First of all, let’s establish one thing. Kenta Maeda, considered one of the best pitchers in Japan, has not officially been posted by his NPB team, the Hiroshima Carp. He has merely requested to be posted. That being said, if he’s posted, should the Yankees be involved? Let’s take a look.
At 6’0″ and 154 lbs (his listed height and weight on Baseball Reference), the 27-year old Maeda isn’t exactly Randy Johnson or Roger Clemens out on the mound. However, despite what he lacks in size, he’s been a very good pitcher in Japan. He made his NPB debut for the Carp at just 20 years old in 2009, and has been a mainstay in their rotation ever since. He’s made 218 starts over the last eight seasons, winning 97 games with just 67 losses, and putting up a 2.39 ERA, 1.048 WHIP while only walking 1.8 per nine innings and striking out 7.4 per nine. He’s made three All-Star teams (2010, 2012, 2013) and won three Gold Glove Awards (2010, 2012, 2013), but his biggest accomplishment is winning the Eiji Sawamura Award (NPB’s Cy Young), which he has done twice. The first time was in 2010, and the second time was just this past season, when he went 15-8 with a 2.09 ERA in 29 starts.
How does he do it? Well, he doesn’t have Yu Darvish‘s fastball, Masahiro Tanaka‘s splitter or any particularly elite offering, but his game is based on command and control. His fastball sits anywhere form 87-92 mph, but it’s his secondary pitches that really help him rack up the awards. He has a low 80s slider that is considered his best offering. It has true a true strikeout break to it, but he can control it and use it to throw strikes to either side of the plate. You can also be on the lookout for his “Bugs Bunny” changeup, a pitch that sits in the low 80s, but also breaks to the armside, which isn’t very common. Did I mention his 12-6 curve ball? It comes in in the 70s, and drops off the table like crazy. Finally, he throws a sinking two-seam fastball, known in Japan as a “Shutto.” He mixes all of his pitches with pinpoint control, and that’s what makes him dangerous.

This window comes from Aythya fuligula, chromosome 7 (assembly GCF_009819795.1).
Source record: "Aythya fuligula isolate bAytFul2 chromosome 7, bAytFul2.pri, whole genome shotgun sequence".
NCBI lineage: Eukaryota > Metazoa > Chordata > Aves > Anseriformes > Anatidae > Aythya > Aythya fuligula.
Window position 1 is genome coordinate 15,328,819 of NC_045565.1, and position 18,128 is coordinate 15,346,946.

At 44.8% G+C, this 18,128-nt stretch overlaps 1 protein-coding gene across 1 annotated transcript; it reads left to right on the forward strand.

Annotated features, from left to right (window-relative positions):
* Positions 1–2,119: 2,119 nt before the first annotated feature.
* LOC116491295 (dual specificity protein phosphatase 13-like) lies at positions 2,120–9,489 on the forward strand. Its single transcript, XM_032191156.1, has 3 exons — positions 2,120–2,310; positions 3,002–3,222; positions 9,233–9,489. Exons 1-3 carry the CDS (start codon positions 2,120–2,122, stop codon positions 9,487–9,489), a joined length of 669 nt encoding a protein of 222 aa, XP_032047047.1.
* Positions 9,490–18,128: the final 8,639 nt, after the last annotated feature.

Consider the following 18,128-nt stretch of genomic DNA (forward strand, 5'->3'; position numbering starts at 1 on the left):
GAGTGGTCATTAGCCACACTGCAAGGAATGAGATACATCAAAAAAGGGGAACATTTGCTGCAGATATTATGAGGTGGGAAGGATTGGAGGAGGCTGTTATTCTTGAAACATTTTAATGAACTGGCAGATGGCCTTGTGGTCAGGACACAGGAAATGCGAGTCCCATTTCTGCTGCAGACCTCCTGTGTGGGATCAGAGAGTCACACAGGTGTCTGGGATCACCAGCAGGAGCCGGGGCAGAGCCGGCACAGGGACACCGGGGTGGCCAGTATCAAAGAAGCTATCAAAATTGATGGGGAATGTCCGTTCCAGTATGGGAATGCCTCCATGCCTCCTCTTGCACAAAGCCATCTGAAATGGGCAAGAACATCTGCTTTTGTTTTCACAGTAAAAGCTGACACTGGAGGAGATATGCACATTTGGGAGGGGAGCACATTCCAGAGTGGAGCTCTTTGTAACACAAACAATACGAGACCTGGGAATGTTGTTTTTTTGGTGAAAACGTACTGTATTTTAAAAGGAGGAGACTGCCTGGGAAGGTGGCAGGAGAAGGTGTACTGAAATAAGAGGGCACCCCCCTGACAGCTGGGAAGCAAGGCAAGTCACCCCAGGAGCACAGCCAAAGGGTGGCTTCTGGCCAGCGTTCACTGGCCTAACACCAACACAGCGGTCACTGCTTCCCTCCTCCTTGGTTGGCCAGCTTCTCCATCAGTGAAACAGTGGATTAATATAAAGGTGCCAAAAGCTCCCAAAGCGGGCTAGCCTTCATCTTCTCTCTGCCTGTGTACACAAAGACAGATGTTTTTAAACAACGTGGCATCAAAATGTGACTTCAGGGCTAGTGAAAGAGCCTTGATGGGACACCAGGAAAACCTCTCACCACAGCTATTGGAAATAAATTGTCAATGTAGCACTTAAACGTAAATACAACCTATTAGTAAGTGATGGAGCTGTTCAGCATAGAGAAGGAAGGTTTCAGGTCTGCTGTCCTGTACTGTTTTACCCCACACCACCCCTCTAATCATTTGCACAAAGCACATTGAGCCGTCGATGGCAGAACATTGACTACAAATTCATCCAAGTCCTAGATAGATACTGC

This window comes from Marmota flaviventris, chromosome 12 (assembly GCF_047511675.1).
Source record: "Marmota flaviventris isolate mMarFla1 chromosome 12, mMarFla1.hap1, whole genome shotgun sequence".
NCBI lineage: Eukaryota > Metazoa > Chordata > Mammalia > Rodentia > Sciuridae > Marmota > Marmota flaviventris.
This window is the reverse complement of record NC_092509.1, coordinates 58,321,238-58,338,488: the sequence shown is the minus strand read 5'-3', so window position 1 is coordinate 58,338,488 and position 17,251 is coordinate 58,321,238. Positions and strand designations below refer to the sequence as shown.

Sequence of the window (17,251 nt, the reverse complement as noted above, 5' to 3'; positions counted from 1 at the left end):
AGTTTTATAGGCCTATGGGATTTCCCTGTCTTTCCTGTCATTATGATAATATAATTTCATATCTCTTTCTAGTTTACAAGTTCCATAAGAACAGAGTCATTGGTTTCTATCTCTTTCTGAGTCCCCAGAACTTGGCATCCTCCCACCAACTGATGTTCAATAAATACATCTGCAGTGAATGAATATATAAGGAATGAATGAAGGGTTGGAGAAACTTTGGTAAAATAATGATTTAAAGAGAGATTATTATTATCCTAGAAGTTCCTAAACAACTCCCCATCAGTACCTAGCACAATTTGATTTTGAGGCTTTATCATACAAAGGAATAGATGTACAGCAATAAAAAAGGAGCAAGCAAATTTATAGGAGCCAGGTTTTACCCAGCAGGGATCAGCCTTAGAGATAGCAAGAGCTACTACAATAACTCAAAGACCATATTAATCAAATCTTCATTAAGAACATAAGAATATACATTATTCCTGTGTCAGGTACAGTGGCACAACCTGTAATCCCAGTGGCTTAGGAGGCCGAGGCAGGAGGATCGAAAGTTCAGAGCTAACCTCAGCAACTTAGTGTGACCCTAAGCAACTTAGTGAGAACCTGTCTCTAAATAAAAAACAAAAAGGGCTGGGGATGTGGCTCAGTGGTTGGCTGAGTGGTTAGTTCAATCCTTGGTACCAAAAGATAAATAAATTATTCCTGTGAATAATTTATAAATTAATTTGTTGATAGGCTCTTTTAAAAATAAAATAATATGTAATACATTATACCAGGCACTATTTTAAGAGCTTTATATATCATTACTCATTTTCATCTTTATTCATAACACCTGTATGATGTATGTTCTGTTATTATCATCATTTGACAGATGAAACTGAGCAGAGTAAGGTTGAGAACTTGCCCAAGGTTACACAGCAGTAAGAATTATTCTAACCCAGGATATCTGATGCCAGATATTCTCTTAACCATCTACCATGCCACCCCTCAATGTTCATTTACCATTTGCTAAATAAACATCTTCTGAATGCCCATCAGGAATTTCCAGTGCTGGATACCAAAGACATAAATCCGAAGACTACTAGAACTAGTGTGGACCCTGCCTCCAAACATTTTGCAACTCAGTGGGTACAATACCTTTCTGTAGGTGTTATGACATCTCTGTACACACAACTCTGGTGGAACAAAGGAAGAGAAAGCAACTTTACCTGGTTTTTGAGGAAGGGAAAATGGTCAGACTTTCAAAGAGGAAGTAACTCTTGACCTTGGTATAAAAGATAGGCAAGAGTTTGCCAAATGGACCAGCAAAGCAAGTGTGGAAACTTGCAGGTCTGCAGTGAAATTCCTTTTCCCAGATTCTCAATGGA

There are definitely some concerns to Maeda’s game. Despite only being 27, he’s already thrown over 1500 innings in his career. His size is also a concern, because although he’s never missed significant time due to injury, the strain of pitching every fifth day against much better competition, as opposed to once a week against the lesser competition of the NPB. Furthermore, he’s not a strikeout pitcher, as you can see from the 7.4 K/9 career average. While that’s not the worst average ever, it’s not too great. Also, because he doesn’t have top tier arm strength, anything he hangs or misplaces in the zone is going to get hit, and hit hard.
He also projects as a number three or four starter at best in the major leagues, but will cost teams quite a bit of money to sign. First of all, there’s probably no way the Carp release him for anything less than the $20 Million max posting fee. Then, he’s probably looking at a four or five year contract worth probably $15 or $16 Million per year. Would teams be willing to spend that much on an untested foreign asset like Maeda, rather than shelling out a similar deal to guys with big league experience, like Wei-Yin Chen, Mike Leake or Jeff Samardzija?
As far as the Yankees go, I think they should probably be in on the bidding. It doesn’t hurt them to offer up the max posting fee and enter negotiations with Maeda, assuming that someone else also matches the max. They don’t have to get into a bidding war with anyone. They’re also not desperate to spend that much on a starter, and could probably swing a deal for someone younger and just as good, if not better, if they use Brett Gardner or Andrew Miller as trade bait.
I think, until we see how the Miller and Gardner situation pan out, that the Yankees should stay out of this one.
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